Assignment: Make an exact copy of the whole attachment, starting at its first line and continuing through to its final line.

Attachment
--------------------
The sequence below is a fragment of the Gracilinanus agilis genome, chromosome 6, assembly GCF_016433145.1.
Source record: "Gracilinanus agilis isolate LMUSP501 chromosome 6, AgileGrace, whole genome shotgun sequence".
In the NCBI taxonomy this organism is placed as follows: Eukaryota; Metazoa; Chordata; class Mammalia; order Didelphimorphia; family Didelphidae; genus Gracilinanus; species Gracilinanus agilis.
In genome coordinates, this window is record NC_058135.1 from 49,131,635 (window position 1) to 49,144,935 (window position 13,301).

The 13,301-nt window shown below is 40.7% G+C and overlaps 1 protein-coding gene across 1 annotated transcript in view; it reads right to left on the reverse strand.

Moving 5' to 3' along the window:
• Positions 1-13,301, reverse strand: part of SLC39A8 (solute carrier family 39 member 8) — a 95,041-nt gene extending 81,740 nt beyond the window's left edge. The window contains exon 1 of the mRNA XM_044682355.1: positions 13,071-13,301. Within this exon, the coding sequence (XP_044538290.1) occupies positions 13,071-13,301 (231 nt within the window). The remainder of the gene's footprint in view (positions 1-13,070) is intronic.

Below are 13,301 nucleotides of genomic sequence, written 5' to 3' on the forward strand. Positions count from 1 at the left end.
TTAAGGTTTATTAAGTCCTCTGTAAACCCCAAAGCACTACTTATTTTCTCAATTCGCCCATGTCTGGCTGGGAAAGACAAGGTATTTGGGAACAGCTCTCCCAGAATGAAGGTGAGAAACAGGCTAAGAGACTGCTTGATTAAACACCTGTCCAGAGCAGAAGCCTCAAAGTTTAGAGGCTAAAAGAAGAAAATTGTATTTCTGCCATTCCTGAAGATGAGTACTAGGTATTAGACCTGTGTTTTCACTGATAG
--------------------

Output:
The sequence below is a fragment of the Gracilinanus agilis genome, chromosome 6, assembly GCF_016433145.1.
Source record: "Gracilinanus agilis isolate LMUSP501 chromosome 6, AgileGrace, whole genome shotgun sequence".
In the NCBI taxonomy this organism is placed as follows: Eukaryota; Metazoa; Chordata; class Mammalia; order Didelphimorphia; family Didelphidae; genus Gracilinanus; species Gracilinanus agilis.
In genome coordinates, this window is record NC_058135.1 from 49,131,635 (window position 1) to 49,144,935 (window position 13,301).

The 13,301-nt window shown below is 40.7% G+C and overlaps 1 protein-coding gene across 1 annotated transcript in view; it reads right to left on the reverse strand.

Moving 5' to 3' along the window:
• Positions 1-13,301, reverse strand: part of SLC39A8 (solute carrier family 39 member 8) — a 95,041-nt gene extending 81,740 nt beyond the window's left edge. The window contains exon 1 of the mRNA XM_044682355.1: positions 13,071-13,301. Within this exon, the coding sequence (XP_044538290.1) occupies positions 13,071-13,301 (231 nt within the window). The remainder of the gene's footprint in view (positions 1-13,070) is intronic.

Below are 13,301 nucleotides of genomic sequence, written 5' to 3' on the forward strand. Positions count from 1 at the left end.
TTAAGGTTTATTAAGTCCTCTGTAAACCCCAAAGCACTACTTATTTTCTCAATTCGCCCATGTCTGGCTGGGAAAGACAAGGTATTTGGGAACAGCTCTCCCAGAATGAAGGTGAGAAACAGGCTAAGAGACTGCTTGATTAAACACCTGTCCAGAGCAGAAGCCTCAAAGTTTAGAGGCTAAAAGAAGAAAATTGTATTTCTGCCATTCCTGAAGATGAGTACTAGGTATTAGACCTGTGTTTTCACTGATAG